We wanted to write a song that stepped out of the typical TGI comfort zone. Even when we were writing before our accident, we were talking about writing a song that’s a little bit more in the rock and roll genre. Some bands we really like are Foo Fighters and Breaking Benjamin.
The chorus, Will Putney wrote the chorus, the, “I won’t bend, I won’t break through the darkest of days.” It just is such a good anthem. I could see that song being played during a Super Bowl highlights show. It’s like a warriors fighter song. It’s so cool for us to step out of our comfort zone and do a Ghost Inside take on rock.
That song started off, just Vigil had come to my house. He came out to stay with me just to hang and be nerds and play video games in October of 2018. While he was here I knew I wanted to try and do some writing because I had my own studio here at home and I wanted to track Vigil and get him to do some vocals at my place.
He was taking a shower at my house and I was in my studio writing and he said I was playing guitar so loud he could hear it through the wall, he heard a rhythm. He just thought of it in the shower because he heard it through the walls.
There’s parts of the song that sound like more of a throwback version of The Ghost Inside. Then there’s that whole clean, melodic break and it’s just, it’s got that snare roll over all the pretty leads and the really big positive ending.
I even got a Ghost Inside sleeve tattoo recently that had a phoenix on it at the top coming out of an urn. An urn that had the TGI logo on it. The phoenix is super symbolic to us and this our homage to that on that song on this record.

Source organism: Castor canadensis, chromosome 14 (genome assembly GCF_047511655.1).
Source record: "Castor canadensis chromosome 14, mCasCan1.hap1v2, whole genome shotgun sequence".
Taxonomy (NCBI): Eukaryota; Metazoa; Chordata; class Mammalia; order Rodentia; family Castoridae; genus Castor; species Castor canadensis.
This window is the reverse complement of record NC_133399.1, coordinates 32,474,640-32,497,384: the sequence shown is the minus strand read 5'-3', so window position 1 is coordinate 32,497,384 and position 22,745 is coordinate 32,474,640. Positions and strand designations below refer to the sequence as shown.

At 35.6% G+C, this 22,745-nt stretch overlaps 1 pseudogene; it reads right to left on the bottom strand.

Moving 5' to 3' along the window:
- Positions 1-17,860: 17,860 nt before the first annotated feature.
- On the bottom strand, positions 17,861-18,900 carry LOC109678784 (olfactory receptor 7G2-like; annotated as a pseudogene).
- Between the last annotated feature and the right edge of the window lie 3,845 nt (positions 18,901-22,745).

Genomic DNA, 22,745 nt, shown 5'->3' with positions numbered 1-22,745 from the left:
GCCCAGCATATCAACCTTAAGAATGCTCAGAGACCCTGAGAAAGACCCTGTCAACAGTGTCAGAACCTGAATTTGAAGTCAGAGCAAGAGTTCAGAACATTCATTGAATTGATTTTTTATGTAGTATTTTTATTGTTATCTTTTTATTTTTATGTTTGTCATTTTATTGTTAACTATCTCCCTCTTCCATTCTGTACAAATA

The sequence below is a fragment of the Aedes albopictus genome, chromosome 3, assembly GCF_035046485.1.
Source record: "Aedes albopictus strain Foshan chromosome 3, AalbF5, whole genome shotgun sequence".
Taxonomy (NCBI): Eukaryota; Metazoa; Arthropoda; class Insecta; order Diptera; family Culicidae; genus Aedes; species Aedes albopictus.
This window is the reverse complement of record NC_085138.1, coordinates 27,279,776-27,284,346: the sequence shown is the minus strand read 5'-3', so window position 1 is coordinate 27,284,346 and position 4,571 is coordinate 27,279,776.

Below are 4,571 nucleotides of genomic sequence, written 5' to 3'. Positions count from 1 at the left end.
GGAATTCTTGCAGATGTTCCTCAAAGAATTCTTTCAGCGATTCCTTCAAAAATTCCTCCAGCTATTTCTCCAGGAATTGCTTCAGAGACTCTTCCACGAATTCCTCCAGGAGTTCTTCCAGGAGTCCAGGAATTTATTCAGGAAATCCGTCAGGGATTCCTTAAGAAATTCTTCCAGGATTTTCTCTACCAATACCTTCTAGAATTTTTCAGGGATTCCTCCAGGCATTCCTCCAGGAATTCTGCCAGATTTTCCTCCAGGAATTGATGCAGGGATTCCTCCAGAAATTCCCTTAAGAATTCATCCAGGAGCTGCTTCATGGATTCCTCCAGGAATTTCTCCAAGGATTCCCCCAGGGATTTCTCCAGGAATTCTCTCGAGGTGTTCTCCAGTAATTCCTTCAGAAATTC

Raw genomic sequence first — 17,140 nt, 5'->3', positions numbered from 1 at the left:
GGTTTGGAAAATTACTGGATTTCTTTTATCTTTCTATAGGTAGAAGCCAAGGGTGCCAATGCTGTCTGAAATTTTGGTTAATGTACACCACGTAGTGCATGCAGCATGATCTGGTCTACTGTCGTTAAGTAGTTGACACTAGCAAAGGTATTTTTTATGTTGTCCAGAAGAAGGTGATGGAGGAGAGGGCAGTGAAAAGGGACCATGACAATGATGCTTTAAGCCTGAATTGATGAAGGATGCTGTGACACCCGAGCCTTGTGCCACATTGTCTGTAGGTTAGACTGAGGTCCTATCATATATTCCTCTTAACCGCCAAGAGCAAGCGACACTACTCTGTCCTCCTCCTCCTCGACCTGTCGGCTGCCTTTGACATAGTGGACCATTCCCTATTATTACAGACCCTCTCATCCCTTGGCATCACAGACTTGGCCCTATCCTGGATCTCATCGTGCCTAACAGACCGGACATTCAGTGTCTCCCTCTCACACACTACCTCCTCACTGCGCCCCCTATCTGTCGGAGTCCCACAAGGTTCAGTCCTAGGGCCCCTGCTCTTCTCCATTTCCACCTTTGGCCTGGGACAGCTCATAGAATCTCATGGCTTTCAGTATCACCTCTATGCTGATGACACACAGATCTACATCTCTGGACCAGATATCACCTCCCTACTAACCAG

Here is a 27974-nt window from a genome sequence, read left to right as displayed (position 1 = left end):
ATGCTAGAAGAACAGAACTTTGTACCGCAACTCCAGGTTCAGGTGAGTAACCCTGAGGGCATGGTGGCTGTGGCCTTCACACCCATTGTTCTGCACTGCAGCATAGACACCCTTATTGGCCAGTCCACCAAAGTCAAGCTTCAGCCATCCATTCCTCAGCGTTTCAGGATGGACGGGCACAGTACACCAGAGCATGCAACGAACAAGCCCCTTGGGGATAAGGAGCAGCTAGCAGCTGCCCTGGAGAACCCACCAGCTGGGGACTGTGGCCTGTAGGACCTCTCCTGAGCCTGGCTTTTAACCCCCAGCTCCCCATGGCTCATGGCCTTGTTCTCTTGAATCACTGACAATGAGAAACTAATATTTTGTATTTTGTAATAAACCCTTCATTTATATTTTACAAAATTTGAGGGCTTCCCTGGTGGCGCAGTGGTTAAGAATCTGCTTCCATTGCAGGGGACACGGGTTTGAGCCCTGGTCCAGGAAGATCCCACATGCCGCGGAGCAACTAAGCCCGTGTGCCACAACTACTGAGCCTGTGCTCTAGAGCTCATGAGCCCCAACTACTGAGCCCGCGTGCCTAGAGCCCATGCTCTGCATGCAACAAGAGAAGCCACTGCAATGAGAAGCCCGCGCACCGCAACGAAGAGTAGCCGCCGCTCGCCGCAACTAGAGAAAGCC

When we started getting close to finishing writing out the record, we were sitting around and Will was like, “What’s missing from this that we haven’t done yet?” I was saying that we needed that really fast, really uptempo punk song with the classic punk beat. So, we wrote that with Will. We wanted to just shower it with melody and for it to sound like it has the biggest chords and leads ever. I think that that might be one … a sleeper track on the record that surprises us.
That is one of the songs that we had before the accident that stayed almost exactly how we had written it before. When I wrote that song in 2015, I always save songs with working titles, and for some reason I just typed, ‘Aftermath’. I didn’t think anything of it.
It sort of, in a weird way, foreshadowed what happened to us. Vigil thought would be a really cool idea to keep that working title. The word aftermath has taken on a new meaning for our band and what we went through for our story and our journey. I think it’s probably one of the most important songs our band has ever written.